KINGSTON, R.I. – Oct. 16, 2019 – To look back on Kat Gillies’ novice season with the University of Rhode Island rowing team, it would be easy to miss the rough patches.
In one year, Gillies ’22 has gone from an unrecruited walk-on with no rowing experience to one of 15 young rowers in the nation to be invited to the 2019 USRowing Under 23 Women’s Olympic Development Program Camp.
“I know it sounds really amazing and exciting, especially for only a freshman, but the journey to where I am today was very hard,” says Gillies, a kinesiology major from Franklin, Massachusetts. “It was one of the most amazing things I’ve ever done. But it was also one of the hardest things I’ve ever done, walking onto a Division I sport.”
For a walk-on, Gillies quickly established herself on a team that captured its third-straight conference title and qualified for its second-straight NCAA Championship. By the first half of the spring season, Gillies had earned a spot on the second varsity 8+ boat, which went on to win its flight at the Atlantic 10 Championship in May, and finish 20th in its flight two weeks later at the NCAAs, where the Rams placed 21st nationally.
“Kat really picked up rowing quite nicely,” says coach Shelagh Donohoe, who is staring her 14th season at URI having coached the Rams to seven conference titles and all four of the program’s NCAA berths. “She has good size, good structure, and I don’t think she’s even scratched the surface of what she’s capable of doing. She’s still young. I think we’re going to see a lot from her over the next three years.”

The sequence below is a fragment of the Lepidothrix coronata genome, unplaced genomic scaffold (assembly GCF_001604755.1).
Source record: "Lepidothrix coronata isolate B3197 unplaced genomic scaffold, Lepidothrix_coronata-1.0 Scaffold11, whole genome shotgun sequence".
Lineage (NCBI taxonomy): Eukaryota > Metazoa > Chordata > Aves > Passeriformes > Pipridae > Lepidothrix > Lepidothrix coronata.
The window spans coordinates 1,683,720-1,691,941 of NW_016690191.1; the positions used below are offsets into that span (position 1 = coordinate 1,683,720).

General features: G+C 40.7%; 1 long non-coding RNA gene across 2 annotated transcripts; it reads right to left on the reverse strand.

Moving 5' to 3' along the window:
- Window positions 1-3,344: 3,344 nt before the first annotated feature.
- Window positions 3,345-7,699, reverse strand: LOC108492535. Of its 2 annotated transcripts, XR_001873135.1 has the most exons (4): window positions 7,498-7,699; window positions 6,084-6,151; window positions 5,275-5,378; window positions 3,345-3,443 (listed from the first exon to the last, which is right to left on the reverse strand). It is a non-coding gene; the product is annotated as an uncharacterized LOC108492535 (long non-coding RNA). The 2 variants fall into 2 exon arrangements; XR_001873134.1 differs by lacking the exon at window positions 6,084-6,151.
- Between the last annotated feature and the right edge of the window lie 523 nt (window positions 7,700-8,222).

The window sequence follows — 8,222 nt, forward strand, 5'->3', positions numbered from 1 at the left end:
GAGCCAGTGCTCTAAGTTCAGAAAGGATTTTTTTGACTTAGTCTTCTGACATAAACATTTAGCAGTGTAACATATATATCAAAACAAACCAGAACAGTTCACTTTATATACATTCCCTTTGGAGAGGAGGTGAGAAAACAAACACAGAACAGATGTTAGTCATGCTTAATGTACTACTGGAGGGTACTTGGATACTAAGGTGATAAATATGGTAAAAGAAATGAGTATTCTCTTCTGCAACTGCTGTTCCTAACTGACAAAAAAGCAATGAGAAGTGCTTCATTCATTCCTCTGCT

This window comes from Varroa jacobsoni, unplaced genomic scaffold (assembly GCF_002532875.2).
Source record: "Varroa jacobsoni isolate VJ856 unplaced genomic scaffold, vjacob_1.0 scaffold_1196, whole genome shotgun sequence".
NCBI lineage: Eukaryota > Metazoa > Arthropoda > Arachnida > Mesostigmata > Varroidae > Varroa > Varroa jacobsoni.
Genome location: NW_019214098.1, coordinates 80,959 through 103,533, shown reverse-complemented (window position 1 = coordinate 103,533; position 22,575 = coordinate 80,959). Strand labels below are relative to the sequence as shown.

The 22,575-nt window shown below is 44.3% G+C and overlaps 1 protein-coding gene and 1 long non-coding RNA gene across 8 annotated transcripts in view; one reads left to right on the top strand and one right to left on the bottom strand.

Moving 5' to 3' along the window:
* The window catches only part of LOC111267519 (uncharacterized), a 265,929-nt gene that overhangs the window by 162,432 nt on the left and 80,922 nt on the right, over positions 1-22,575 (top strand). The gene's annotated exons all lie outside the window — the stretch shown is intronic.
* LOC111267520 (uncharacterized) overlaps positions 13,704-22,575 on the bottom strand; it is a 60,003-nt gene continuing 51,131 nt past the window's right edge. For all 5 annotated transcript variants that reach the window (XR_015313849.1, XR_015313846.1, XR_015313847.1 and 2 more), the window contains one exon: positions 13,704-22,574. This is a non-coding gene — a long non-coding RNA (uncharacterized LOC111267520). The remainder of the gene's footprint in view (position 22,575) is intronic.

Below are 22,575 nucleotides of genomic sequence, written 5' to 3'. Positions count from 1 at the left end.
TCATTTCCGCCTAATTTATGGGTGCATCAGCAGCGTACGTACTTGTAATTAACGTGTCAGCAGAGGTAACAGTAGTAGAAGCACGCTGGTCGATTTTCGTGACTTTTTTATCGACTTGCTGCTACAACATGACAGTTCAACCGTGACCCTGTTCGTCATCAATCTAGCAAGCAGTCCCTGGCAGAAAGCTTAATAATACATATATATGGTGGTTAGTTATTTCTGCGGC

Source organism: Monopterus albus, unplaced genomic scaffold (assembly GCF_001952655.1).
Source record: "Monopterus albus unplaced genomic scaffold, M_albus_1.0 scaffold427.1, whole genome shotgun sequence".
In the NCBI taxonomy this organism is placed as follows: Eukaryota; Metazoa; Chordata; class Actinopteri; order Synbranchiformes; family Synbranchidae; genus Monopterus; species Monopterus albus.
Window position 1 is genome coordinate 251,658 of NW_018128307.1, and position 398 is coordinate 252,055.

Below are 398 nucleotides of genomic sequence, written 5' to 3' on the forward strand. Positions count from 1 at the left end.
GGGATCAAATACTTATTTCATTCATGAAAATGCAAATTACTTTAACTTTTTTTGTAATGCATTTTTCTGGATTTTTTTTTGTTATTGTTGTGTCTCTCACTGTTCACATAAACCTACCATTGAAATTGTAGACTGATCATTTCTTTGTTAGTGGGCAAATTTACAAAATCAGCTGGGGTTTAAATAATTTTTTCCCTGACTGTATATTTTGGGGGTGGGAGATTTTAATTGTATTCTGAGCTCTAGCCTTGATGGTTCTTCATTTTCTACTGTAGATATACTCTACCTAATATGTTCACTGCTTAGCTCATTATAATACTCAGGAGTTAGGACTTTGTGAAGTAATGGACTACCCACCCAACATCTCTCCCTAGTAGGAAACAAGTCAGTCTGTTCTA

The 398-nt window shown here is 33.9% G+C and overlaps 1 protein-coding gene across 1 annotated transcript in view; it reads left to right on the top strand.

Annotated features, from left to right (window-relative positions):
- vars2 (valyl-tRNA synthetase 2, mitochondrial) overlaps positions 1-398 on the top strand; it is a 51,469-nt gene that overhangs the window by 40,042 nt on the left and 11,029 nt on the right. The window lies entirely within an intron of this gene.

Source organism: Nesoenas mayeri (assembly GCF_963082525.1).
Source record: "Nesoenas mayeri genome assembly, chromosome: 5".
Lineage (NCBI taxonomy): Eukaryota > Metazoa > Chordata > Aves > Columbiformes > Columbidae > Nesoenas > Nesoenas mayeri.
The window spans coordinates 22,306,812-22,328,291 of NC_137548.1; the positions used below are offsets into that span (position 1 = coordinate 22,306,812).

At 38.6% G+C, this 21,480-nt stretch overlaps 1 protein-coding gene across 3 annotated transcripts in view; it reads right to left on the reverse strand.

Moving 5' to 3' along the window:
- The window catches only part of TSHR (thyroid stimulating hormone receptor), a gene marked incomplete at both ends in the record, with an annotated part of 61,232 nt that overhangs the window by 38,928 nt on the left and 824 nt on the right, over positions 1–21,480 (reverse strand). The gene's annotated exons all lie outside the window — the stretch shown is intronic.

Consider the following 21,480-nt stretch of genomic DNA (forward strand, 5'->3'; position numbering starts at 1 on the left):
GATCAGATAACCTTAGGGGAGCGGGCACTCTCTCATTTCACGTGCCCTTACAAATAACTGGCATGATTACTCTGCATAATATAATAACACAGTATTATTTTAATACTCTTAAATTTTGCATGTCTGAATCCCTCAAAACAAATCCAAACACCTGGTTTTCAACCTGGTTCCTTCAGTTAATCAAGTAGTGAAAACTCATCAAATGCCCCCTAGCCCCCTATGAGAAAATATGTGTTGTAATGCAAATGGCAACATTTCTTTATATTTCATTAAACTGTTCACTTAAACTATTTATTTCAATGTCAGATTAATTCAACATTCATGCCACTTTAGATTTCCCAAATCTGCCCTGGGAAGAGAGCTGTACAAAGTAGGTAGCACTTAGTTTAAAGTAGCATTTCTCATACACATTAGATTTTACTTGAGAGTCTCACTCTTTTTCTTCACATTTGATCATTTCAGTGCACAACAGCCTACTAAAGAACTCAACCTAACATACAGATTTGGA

It was that potential—and impressive times on the rowing machine, or ergometer—that earned Gillies an invitation to the U23 Olympic development camp. At 6-foot-1, Gillies has the size desired of elite rowers, and her times on the ergometer—7 minutes, 4 seconds on the 2-kilometer test—are national level.
“When you’re talking national team,” says Donohoe, “they look at size and they look at numbers. The ‘erg’ shows a lot of grit and power. That’s something that’s really hard to teach. Coaches are confident that they can teach you how to row if you have those.”
The Olympic development camp, held Aug. 13-17 at the University of Iowa boathouse on the Iowa River, brought in 15 young rowers, rising sophomores and juniors from such programs as Duke, North Carolina, Oregon State, Notre Dame and Dartmouth, with the physical potential and desire to become elite rowers. The camp was led by Iowa coach Andrew Carter, USRowing Director of Athletic Development Brett Gorman and Ohio State assistant coach Anna Goodale.
Days at the camp started at 6 a.m., with rowers spending about four hours in the morning and another three hours in the afternoon on the water, along with weight training and running sessions. There were also lessons in strategy, nutrition and mental strength.
“The camp touched on a lot of different things that really helped me, my technique, my technique on the ‘erg,’ my times, and everything in between,” Gillies says.